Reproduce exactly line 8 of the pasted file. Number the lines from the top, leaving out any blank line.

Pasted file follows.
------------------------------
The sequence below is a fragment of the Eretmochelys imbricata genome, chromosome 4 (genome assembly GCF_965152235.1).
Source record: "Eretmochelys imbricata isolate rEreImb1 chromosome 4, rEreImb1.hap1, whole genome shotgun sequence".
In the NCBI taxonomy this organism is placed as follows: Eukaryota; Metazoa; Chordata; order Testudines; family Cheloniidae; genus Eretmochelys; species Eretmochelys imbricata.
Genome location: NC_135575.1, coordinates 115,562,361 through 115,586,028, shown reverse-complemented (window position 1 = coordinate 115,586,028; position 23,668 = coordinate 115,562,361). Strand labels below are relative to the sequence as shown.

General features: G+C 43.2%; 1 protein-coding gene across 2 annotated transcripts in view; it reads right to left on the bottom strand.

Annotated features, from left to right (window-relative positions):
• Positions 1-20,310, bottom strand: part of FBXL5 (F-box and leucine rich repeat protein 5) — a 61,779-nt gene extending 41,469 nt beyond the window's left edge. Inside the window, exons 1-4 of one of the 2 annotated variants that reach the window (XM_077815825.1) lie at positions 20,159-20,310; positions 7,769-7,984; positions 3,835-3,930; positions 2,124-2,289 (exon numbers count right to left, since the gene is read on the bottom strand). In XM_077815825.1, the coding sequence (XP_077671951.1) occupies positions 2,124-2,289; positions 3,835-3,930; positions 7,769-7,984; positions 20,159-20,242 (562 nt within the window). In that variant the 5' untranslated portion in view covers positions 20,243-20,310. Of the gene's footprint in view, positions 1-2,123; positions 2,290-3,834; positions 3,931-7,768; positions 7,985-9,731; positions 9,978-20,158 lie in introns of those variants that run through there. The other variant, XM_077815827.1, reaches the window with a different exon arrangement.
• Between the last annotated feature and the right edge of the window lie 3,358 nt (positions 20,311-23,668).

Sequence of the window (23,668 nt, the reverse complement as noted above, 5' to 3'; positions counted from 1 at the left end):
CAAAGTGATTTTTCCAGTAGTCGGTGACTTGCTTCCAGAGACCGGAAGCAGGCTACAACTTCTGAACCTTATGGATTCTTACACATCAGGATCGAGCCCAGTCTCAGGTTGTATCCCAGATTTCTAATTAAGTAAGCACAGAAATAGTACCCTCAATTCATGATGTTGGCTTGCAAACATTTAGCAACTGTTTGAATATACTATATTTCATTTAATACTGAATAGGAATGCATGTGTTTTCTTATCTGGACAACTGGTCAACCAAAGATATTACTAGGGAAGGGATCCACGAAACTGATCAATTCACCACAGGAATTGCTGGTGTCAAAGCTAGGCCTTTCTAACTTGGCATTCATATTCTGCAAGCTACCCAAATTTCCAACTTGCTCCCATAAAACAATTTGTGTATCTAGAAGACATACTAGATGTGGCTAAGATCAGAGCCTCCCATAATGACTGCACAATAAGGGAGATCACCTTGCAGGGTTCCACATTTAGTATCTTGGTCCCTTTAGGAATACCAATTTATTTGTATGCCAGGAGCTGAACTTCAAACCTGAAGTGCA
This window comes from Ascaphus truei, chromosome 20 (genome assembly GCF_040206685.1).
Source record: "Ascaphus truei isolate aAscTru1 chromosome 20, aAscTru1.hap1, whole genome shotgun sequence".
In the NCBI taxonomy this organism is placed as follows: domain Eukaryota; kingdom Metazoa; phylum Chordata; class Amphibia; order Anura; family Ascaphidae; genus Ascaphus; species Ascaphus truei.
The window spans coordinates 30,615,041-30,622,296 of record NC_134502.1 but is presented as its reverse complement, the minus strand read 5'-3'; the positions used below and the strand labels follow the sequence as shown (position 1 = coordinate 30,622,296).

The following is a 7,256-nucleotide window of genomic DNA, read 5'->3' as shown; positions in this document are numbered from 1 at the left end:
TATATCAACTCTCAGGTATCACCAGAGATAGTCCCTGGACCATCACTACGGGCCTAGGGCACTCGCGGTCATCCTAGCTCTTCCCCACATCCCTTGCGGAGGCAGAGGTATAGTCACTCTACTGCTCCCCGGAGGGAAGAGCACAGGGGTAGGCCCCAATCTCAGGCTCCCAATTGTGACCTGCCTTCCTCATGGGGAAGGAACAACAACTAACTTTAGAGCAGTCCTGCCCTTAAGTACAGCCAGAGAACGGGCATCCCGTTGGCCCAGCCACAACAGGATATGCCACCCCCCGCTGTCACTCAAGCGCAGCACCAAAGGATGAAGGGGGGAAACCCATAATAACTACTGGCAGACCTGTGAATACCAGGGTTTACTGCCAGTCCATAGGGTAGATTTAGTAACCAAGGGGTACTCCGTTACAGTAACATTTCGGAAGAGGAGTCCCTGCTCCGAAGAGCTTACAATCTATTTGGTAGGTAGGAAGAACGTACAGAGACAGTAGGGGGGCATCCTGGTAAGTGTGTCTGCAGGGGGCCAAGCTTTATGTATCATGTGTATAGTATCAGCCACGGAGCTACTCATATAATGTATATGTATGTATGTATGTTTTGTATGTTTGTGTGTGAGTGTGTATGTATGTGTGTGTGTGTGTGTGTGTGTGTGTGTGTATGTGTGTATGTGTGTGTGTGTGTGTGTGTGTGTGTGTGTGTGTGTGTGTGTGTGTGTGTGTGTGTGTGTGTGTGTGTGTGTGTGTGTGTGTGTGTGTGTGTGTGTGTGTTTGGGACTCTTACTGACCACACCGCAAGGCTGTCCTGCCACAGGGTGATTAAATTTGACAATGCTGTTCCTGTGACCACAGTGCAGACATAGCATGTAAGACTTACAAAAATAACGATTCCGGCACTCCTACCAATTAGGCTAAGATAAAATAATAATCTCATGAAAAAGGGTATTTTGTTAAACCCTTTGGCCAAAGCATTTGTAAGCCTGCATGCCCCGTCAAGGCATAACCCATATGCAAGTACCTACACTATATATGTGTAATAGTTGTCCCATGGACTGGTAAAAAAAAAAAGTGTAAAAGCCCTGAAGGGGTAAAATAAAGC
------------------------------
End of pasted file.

• Between the last annotated feature and the right edge of the window lie 3,358 nt (positions 20,311-23,668).